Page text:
“I wouldn’t wanna do that on a regular basis,” Greg said as he cleared the airlock at Base 5.
“It once took seven months Captain,” reported the AI gate attendant. “Welcome to your new home.”
“Yeah, new home. Old home may not…” he choked back emotion at the thought.
Walking felt good, reassuring, as his wobbly legs adjusted to the Martian gravity. He stretched and looked skyward at the expansive black dome over colony five. In a corner of the reception area stood the ancient Curiosity rover. He smiled at the crude technology, and admired its durability. The probe became a village mascot early on, still responding to signals from Earth mostly intended to be humorous. The term “rover” suggested behaviors to the distant programmers. The vehicle would occasionally be found staring longingly with it’s camera eye at the barren red surface of the planet, like a dog waiting to be let outside, one leg lifted.
“Your team would like to meet with you before you get settled Captain,” prodded the attendant.
Greg shook himself to attention and nodded. A transport glided to a stop at his feet, waited for him to be seated, and then proceeded to the observatory.
The mood was grim in operations. New arrivals generally caused an excited stir among longtime residents, but the completion of Greg’s flight coincided with disastrous news from Earth. In fact, the fate of two inbound crews still in transit was in jeopardy. All eyes were on spectrographic imagery and a variety of monitors, all studying the sun.
“Hell of a day to arrive,” said an unfamiliar scientist who briefly glanced at Greg as he moved between stations.
“How bad?” asked Greg, keeping conversation to a minimum.
“For us…minimal” came the reply. “For them,” the voice trailed off, “The end. The end of the world.” The astronomer looked at Greg. There were tears in his eyes.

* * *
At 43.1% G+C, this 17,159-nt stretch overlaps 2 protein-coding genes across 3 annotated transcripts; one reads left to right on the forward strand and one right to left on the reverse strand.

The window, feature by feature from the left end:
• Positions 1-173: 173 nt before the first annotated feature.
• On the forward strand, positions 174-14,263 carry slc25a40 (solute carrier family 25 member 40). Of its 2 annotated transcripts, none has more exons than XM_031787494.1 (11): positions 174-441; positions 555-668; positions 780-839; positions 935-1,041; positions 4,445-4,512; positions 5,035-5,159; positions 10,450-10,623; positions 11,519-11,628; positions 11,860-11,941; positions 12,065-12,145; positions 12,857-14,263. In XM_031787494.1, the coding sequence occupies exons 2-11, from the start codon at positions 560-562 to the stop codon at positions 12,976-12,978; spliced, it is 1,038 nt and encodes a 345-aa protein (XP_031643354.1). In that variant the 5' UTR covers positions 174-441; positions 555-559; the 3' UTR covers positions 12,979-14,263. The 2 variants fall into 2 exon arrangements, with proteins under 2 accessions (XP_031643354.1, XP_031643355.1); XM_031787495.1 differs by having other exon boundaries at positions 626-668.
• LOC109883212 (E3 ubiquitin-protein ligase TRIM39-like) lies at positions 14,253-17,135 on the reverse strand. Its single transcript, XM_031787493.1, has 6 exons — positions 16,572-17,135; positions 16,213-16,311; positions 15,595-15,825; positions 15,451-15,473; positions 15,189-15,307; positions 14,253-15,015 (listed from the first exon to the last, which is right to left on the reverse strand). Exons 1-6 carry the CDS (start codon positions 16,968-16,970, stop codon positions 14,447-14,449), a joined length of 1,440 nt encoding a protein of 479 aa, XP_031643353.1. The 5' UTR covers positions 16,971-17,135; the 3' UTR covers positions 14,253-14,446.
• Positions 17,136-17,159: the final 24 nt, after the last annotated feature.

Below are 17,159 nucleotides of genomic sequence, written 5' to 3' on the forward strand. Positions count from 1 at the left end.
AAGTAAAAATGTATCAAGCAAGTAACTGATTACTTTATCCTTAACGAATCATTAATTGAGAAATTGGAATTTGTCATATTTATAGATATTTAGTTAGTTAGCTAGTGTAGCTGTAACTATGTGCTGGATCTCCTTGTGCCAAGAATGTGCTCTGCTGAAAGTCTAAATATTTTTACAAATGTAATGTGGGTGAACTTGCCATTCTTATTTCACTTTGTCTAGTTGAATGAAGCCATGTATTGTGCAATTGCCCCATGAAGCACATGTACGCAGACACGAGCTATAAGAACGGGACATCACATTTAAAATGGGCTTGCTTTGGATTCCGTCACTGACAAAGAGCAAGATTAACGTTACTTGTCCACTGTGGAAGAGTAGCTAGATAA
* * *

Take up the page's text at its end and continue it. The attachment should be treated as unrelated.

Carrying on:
Greg was stunned. Scientists are data-driven, detached, unshakeable. He tried to make sense of the various displays. Magnetic imaging, a variety of spectral views of the sun’s photosphere. Colorful and agitated swirls of purple and orange. Each with a bulging arch that dwarfed a hundred Earths, malevolently hurtling a scimitar of radiation and heat toward the helpless planet.
Colonists were no longer the orphans and risk-takers of the early days. As the round trip shortened, crews became comprised of voyagers with families and a desire to eventually return home. But home was now in the direct path of an epic event that was about to cauterize the home world beyond recognition.
On Earth, a final sunrise displayed a fantastic assortment of reds and pinks. At about mid day in Europe, global communications were permanently disrupted. There was no news coverage of the event. No one needed to hear a play by play of his own extinction. As Earth rotated into the expanding coronal outburst, sunrise ignited the atmosphere and boiled ocean water within minutes, scouring the ground at 1000 miles per hour. The experience was mercifully short, but horrifyingly intense. Bunkers underground were permanently sealed shut by molten rock. Iron barrier doors liquefied and imploded into the furnace-like caverns where government officials attempted to escape.
The Lunar colonies, hidden behind Earth for almost twelve hours, were the last to communicate with the Martian bases. They were incinerated as Earth’s shadow exposed them from behind its protective eclipse.
Greg watched events unfold, fully aware that the magnified blue globe on screen was four minutes further into it’s demise than the delayed light speed signal they watched. The only sounds issued by a dying planet, so silent and tiny at this distance, were from the men and women around him, some collapsing in grief at the realization that everything, everyone they had ever known and loved was being systematically vaporized and removed from being, forever.
Welcome to your new home indeed, thought Greg with a shudder. December 21st, 2112. The Mayans had been off by a hundred years.